"That's significant because it gives negotiations the time to resolve this as well as other obstacles," Mr Biden said.
Close to 500,000 Jews live in more than 100 settlements built since Israel's 1967 occupation of the West Bank and East Jerusalem. They are illegal under international law, although Israel disputes this.
Mr Biden warned Israeli leaders that in President Mahmoud Abbas and his Prime Minister, Salam Fayyad, they "finally have willing partners who share the goal of peace between two states".
"Their commitment to peace is an opportunity that must be seized."
He said Washington would continue to hold both sides accountable for any statements or actions that inflamed tensions and prejudiced the outcome of the indirect talks brokered by the US special envoy, George Mitchell.
"The most important thing is for these talks to go forward and go forward promptly and go forward in good faith," he added. "We can't delay because when progress is postponed, extremists exploit our differences."
Mr Abbas has refused to resume direct negotiations with Israel for 17 months because of its refusal to put a complete stop to the expansion of settlements in the West Bank and East Jerusalem.
In November, Israel announced a 10-month suspension of new building in the West Bank, under heavy US pressure. But it considers areas within the Jerusalem municipality as its territory and thus not subject to the restrictions.
Tuesday's announcement by the Israeli interior ministry that the Jerusalem authorities had approved the expansion of Ramat Shlomo overshadowed the visit by Mr Biden, the highest ranking Obama administration official yet to go to the region.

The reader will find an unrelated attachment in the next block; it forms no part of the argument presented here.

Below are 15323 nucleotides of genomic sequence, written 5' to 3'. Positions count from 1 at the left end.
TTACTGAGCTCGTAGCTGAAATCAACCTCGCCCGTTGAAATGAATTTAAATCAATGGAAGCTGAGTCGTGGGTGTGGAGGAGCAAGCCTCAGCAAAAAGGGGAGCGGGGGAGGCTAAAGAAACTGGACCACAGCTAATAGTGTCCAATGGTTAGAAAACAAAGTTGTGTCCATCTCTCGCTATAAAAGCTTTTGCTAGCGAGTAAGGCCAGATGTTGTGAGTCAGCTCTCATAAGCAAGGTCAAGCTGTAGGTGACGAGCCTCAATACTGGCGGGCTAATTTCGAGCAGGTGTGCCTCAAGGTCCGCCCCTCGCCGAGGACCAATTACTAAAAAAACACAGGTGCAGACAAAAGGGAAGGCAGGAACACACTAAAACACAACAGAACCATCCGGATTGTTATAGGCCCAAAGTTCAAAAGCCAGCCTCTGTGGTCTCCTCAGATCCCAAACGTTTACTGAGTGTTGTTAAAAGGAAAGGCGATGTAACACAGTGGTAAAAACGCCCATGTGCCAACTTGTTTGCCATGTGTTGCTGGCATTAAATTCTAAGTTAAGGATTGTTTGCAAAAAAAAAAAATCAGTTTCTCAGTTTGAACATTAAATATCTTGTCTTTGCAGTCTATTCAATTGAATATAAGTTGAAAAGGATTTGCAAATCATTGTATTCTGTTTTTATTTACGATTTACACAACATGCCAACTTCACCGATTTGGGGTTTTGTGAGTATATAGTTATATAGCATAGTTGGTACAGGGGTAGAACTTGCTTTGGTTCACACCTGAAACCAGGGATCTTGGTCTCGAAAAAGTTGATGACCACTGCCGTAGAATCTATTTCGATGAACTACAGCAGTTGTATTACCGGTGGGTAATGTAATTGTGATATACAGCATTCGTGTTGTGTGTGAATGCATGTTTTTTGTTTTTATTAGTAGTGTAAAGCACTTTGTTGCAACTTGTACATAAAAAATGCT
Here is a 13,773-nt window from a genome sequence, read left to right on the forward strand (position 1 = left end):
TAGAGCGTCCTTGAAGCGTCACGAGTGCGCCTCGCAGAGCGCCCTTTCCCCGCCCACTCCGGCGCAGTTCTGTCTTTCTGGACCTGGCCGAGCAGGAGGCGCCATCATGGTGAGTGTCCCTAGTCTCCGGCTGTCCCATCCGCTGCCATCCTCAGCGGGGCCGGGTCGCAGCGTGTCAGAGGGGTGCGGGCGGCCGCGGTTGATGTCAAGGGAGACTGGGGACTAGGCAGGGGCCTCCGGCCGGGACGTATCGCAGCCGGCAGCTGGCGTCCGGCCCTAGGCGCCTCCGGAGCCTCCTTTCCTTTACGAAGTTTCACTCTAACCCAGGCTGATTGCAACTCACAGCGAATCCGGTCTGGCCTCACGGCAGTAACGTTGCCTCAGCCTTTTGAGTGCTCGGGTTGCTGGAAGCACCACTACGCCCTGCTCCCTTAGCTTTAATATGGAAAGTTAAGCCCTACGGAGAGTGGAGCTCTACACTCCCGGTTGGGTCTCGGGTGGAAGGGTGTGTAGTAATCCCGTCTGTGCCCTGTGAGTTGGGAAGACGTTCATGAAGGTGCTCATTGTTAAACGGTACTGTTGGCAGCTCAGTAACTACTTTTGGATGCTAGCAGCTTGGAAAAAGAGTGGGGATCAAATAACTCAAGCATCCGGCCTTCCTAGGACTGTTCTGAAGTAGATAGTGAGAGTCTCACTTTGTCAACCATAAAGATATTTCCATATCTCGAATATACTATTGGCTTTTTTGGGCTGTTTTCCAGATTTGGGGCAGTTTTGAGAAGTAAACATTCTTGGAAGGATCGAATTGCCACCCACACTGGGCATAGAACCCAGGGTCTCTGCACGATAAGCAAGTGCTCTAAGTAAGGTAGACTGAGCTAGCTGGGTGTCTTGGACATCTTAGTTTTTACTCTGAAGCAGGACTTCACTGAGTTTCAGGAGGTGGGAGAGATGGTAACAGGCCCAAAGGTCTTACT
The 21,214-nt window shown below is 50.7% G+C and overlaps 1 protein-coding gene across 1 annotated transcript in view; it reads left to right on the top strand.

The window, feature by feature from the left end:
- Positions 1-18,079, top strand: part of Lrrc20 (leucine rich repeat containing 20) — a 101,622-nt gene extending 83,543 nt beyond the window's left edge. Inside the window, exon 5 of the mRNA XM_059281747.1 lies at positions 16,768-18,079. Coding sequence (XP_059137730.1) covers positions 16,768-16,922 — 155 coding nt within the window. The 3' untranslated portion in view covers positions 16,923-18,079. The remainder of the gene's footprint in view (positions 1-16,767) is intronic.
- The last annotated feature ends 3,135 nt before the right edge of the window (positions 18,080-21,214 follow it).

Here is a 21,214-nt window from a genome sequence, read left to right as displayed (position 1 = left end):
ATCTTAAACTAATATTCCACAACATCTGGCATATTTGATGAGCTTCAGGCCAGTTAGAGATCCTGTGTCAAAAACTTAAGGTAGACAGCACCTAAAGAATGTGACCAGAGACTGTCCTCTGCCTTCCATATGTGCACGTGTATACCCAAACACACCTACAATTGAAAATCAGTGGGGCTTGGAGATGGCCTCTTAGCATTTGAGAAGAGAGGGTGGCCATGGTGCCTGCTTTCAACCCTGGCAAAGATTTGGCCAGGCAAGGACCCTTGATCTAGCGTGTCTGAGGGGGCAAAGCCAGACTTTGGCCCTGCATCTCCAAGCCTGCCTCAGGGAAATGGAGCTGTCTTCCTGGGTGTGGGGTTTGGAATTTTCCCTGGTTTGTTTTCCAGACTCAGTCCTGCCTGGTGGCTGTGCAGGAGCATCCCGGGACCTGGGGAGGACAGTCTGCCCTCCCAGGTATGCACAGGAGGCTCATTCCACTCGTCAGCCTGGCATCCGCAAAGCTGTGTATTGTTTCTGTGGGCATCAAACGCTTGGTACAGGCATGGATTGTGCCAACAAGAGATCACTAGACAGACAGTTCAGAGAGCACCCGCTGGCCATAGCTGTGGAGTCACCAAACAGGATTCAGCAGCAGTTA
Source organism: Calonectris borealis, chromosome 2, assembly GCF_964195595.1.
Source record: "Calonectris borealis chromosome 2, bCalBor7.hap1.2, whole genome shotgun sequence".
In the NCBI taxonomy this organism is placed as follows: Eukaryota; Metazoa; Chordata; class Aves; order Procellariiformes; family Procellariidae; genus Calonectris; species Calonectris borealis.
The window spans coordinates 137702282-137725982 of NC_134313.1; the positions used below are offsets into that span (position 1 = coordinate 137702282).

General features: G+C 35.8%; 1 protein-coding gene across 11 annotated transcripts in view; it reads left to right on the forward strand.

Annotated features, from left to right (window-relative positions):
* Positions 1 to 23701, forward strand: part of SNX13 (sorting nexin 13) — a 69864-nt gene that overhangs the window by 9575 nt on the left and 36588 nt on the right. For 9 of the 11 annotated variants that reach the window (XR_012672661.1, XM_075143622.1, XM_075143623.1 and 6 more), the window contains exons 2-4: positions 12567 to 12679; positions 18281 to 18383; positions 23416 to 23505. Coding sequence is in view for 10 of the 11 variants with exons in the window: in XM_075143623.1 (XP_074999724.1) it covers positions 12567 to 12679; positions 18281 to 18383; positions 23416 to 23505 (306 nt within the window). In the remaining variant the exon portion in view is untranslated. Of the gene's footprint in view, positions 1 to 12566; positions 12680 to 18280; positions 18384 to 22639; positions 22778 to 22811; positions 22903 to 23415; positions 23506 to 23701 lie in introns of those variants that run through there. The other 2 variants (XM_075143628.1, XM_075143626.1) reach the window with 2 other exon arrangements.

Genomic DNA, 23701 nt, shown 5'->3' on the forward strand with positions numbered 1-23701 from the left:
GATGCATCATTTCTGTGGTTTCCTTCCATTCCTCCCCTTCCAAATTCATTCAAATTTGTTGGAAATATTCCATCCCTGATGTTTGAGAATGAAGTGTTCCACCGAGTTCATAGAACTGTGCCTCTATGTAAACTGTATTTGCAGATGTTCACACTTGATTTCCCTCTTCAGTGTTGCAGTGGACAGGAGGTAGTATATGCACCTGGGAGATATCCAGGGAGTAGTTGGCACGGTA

On Thursday morning, Mr Netanyahu telephoned the vice-president and "expressed his regret for the unfortunate timing" of the decision.
"Both agreed the crisis was behind them," his office said.
Mr Netanyahu reiterated that he had not been aware of the announcement, and said he had summoned Interior Minister Eli Yishai to reprimand him.
The final approval process for the settlement would probably take more than a year, with construction starting several years from now, he said.
Mr Erekat dismissed Mr Netanyahu's statement, saying it was "unacceptable because it talks about an error in timing and not the error in substance".
"All decisions regarding settlements in the West Bank and East Jerusalem should be cancelled," he told AFP news agency.
POINTS OF TENSION IN JERUSALEM
1 Gilo: 850 homes approved for publication and planning objections in Nov 2009
2 Pisgat Zeev: 600 homes approved for publication and planning objections in Jan 2010
3 Sheikh Jarrah: Several Palestinian families evicted in past 18 months to make way for Jewish settlers after court ruled in ownership dispute
4 Ramat Shlomo: 1,600 homes approved for publication and planning objections in Mar 2010
5 Silwan: Demolition orders on 88 Palestinian homes built without difficult-to-get permits - Israel planning controversial renewal project
6. West Bank barrier: Making Palestinian movement between West Bank and Jerusalem harder - Israel says it's for security